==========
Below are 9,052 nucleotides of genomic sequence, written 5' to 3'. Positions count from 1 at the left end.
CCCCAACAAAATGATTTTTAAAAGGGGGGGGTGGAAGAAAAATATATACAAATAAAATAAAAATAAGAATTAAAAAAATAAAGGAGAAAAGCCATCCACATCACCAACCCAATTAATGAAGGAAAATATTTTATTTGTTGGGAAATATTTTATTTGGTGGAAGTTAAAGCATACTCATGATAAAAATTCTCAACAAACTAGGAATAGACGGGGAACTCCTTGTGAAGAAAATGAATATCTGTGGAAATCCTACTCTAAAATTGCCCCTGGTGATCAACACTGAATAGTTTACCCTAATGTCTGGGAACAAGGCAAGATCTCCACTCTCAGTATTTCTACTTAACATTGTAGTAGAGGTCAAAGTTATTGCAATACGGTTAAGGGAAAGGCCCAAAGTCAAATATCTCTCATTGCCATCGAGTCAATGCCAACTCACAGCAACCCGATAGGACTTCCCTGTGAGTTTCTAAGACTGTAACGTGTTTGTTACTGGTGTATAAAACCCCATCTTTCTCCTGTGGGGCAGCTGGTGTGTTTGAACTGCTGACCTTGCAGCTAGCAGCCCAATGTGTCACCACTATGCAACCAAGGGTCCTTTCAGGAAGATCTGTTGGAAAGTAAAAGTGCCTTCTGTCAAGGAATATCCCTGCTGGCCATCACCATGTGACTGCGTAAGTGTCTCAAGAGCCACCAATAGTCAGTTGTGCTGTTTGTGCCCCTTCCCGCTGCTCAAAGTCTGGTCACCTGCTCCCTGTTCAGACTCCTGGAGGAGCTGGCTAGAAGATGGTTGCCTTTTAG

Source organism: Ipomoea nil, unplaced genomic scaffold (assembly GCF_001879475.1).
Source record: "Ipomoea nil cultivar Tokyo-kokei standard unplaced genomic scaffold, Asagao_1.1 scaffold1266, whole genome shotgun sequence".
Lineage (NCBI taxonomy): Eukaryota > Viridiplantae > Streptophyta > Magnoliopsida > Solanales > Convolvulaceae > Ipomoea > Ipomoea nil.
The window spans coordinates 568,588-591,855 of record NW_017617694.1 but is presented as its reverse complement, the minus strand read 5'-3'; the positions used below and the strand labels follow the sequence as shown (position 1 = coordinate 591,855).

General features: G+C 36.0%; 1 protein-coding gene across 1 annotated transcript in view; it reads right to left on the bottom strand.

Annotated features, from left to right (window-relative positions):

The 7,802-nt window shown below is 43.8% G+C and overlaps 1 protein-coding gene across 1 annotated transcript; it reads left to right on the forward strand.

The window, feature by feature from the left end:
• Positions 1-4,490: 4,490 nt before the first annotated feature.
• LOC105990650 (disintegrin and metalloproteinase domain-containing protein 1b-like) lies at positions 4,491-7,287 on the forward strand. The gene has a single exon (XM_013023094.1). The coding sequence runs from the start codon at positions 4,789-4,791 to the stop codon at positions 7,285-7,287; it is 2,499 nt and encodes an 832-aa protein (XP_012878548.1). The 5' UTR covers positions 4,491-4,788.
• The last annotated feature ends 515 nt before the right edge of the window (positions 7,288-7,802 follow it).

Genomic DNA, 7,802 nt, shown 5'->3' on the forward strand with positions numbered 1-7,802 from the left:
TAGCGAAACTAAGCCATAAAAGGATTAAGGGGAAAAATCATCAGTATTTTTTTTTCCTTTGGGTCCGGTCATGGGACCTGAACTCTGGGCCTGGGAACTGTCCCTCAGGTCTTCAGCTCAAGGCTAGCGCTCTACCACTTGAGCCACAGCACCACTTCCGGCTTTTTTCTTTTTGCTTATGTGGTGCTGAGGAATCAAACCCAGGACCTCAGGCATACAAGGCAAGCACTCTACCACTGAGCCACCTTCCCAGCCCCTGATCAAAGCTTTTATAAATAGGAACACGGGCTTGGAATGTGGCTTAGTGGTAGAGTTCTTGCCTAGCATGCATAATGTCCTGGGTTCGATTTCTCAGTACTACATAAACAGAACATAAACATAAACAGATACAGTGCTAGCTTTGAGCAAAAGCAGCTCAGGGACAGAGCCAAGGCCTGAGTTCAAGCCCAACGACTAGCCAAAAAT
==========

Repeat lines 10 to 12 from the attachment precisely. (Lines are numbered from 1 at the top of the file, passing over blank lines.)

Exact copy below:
The window, feature by feature from the left end:
• Positions 1-4,490: 4,490 nt before the first annotated feature.
• LOC105990650 (disintegrin and metalloproteinase domain-containing protein 1b-like) lies at positions 4,491-7,287 on the forward strand. The gene has a single exon (XM_013023094.1). The coding sequence runs from the start codon at positions 4,789-4,791 to the stop codon at positions 7,285-7,287; it is 2,499 nt and encodes an 832-aa protein (XP_012878548.1). The 5' UTR covers positions 4,491-4,788.